Group C
Nicole Fitzmaurice,
Eric Poolman, Lisa Landon,
Pang Koh & Ping Zhou
insurance hypothesis and
market prices
The power of auditors
Getting the price right
Behind closed doors at
The Insurance
Hypothesis and
Market Prices
Krishnagopal Menon
Boston University
David D. Williams
The Ohio State University
The Insurance Hypothesis and
Market Prices
The literature on the audit market has
suggested that a valued attribute of audits is
implicit insurance.
Investors assign a value to the right to recover
investment losses from the auditor.
Effect on stock prices of Laventhol& Horwath
( L&H) clients of two related events.
The Insurance Hypothesis and
Market Prices
The "insurance hypothesis.”
Auditors are viewed as having “deep
The Big 6 auditing firms paid $477 million for
settling and defending lawsuits in 1991.
There were about $30 billion in damage
claims facing the profession as a whole at
the end of 1991.
The Insurance Hypothesis and
Market Prices
Laventhol & Horwath's Bankruptcy
1. Laventhol & Horwath agreed to file for
bankruptcy in November 1990.
2. In a typical auditor change situation, the
investors continue to have rights against
the predecessor auditor.
3. Investors in L&H client firms were
restricted from recovering any present
and potential claims.
The Insurance Hypothesis and
Market Prices
Investors ‘ different rights of
recovery of damages from
auditors in seasoned securities
and in IPOs.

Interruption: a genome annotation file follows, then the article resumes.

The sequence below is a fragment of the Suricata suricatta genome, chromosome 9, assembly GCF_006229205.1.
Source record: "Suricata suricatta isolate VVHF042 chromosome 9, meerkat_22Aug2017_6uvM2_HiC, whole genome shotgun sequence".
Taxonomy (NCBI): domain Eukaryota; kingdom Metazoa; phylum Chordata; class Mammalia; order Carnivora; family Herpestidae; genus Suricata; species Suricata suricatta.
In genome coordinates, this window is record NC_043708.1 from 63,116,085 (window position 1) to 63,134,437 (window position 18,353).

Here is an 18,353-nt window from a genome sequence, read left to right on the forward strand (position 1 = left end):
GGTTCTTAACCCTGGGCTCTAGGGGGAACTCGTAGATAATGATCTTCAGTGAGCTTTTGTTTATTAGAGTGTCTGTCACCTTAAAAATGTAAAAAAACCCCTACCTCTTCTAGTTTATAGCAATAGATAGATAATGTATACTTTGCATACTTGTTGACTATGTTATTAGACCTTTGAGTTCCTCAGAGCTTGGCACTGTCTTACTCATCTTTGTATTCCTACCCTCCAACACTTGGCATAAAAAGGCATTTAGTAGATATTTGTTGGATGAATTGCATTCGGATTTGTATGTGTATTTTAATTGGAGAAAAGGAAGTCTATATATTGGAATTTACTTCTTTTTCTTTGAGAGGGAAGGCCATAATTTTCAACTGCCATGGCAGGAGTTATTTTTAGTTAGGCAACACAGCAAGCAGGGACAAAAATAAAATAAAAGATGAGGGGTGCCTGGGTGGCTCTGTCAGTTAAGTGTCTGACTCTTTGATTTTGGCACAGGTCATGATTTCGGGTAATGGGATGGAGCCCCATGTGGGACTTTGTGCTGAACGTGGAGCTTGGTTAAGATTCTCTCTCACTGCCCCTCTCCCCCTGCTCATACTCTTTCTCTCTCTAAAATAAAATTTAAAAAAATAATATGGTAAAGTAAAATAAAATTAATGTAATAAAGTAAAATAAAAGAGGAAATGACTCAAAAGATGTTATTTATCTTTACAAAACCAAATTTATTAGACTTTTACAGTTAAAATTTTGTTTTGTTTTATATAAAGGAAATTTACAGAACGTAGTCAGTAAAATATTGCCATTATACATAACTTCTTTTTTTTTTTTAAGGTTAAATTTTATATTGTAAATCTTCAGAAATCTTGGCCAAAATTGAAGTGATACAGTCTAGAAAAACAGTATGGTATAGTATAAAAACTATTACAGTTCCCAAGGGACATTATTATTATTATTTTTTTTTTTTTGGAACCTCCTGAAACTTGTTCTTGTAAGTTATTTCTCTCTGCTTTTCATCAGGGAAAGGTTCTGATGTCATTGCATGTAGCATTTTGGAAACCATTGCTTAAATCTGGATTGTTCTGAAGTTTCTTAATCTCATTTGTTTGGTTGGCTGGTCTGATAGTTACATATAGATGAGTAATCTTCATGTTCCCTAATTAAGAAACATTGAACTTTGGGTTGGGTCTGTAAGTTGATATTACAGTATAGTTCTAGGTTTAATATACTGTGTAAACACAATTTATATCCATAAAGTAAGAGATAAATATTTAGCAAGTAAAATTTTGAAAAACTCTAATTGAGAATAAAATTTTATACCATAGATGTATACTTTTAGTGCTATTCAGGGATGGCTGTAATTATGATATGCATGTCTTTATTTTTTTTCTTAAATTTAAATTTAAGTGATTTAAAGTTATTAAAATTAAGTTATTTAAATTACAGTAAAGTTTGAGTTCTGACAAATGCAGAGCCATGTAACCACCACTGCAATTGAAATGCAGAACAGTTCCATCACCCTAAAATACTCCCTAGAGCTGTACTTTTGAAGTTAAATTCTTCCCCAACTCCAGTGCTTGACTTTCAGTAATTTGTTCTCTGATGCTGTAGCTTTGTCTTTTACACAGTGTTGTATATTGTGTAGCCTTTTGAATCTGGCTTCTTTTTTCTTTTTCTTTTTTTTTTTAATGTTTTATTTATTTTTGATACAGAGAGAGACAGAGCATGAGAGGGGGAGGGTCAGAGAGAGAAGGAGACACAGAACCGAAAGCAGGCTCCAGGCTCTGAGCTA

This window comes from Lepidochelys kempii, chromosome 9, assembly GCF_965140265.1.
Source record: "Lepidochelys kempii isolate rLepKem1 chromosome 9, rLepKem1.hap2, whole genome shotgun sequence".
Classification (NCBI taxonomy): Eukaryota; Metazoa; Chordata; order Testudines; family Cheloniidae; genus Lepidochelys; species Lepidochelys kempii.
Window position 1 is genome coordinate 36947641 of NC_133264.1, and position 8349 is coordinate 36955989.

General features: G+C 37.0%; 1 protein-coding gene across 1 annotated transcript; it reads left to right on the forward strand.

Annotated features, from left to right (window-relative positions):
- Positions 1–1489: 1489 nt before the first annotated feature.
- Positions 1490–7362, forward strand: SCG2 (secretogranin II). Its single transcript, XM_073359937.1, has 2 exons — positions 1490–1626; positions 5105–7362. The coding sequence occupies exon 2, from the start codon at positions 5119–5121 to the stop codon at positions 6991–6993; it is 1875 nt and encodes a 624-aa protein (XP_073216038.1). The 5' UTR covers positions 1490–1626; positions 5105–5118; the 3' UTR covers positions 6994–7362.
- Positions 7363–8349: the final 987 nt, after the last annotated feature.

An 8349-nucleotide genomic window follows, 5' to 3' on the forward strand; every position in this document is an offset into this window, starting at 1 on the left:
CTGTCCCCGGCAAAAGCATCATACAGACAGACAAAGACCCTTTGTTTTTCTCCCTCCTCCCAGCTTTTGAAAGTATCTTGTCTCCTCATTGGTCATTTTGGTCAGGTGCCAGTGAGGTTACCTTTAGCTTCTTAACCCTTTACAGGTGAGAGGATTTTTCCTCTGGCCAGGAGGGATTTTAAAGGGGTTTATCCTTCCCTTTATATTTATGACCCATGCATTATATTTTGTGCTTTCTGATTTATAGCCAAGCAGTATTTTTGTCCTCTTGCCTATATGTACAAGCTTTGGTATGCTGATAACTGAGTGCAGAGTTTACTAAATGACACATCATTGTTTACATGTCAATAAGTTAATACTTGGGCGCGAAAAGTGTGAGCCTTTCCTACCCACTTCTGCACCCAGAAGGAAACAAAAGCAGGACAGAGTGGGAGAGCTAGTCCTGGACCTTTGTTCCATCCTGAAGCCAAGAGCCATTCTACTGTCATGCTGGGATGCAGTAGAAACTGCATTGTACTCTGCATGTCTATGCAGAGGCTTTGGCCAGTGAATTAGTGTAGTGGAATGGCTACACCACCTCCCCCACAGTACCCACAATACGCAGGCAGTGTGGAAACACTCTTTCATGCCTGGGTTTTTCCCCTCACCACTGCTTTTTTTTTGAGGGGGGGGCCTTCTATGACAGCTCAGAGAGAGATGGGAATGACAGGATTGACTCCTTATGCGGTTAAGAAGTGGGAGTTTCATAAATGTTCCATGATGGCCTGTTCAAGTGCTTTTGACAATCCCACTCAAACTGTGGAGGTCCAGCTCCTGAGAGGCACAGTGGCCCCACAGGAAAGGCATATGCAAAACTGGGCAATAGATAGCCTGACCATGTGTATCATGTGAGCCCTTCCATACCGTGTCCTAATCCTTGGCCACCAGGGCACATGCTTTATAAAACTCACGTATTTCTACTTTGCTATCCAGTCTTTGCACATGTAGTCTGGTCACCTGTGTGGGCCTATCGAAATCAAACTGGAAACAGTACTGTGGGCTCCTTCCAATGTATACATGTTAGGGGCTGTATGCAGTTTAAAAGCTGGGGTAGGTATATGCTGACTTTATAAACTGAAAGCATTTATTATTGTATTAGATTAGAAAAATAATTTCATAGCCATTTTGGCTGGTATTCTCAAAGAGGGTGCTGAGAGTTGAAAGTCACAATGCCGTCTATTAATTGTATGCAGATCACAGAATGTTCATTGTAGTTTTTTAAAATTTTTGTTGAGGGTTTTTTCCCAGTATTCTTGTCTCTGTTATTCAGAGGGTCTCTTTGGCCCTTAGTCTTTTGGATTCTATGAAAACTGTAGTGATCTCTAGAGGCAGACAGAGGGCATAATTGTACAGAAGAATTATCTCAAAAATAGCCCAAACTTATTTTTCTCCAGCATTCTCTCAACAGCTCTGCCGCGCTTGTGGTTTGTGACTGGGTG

1. Seasoned securities
2. Initial public offerings
The Insurance Hypothesis and
Market Prices
Alternative hypotheses
• Security price changes observed at the time of
L&H' s bankruptcy disclosure. The most
prominent of these is related to monitoring.
• When L&H announced bankruptcy, two types of
monitoring uncertainties were created.
1. First, there was uncertainty introduced about
the quality of future monitoring.
2. Second, some firms might have to delay on
filing audited financial statements.
 H1:
L&H client’s security prices declined relative
to the market on the disclosure of the
 H2: L&H clients whose securities sustained recent
losses experienced more negative abnormal
returns on the disclosure of L&H’s bankruptcy
than other L&H clients and these returns were
correlated with the magnitude of the previously
sustained losses.
Hypothesis cont….
 H3:
For L&H clients whose securities sustained
recent losses, IPO clients experienced more
negative abnormal returns on the disclosure of
L&H’s bankruptcy than L&H clients with seasoned
Regression model
 The
disclosure of L&H' s bankruptcy was found
to have a negative impact on L&H client stock
 There was no corresponding increase in stock
prices on announcement of a replacement
 The results of the paper suggest that auditors
are viewed by investors as guarantors of
financial statements, and as guarantors of
The Power of
The Power of Auditors
 Earnings
management: a research perspective
Researchers are also interested in less shocking cases
where managers act opportunistically
Problem: unlike high-profile cases where fraud is
involved, difficult to identify earnings management
without knowing management’s true intentions.
Solution: must infer through observable patterns of
reported numbers
First look at context where earnings management is most
likely to occur
Try to gather large samples of firms to provide systematic
evidence across the sample
The Power of Auditors (cont’d)
 Measuring
earnings management
Focused on total accruals
 Since there are estimates and judgments inherent
 Measured as difference between net income and
cash flows from operations
 Decomposed into:
(1) non-discretionary
(2) discretionary, which will be inferred as earnings
management, since they are on average zero
 By far the most-commonly used method
The Power of Auditors (cont’d)
 Motivations
for earnings management
Iron Law of Accruals Reversals
Impair perceived quality of earnings
Violation of GAAP (leading to lawsuits and
Benefits that outweigh the costs (Capital-based)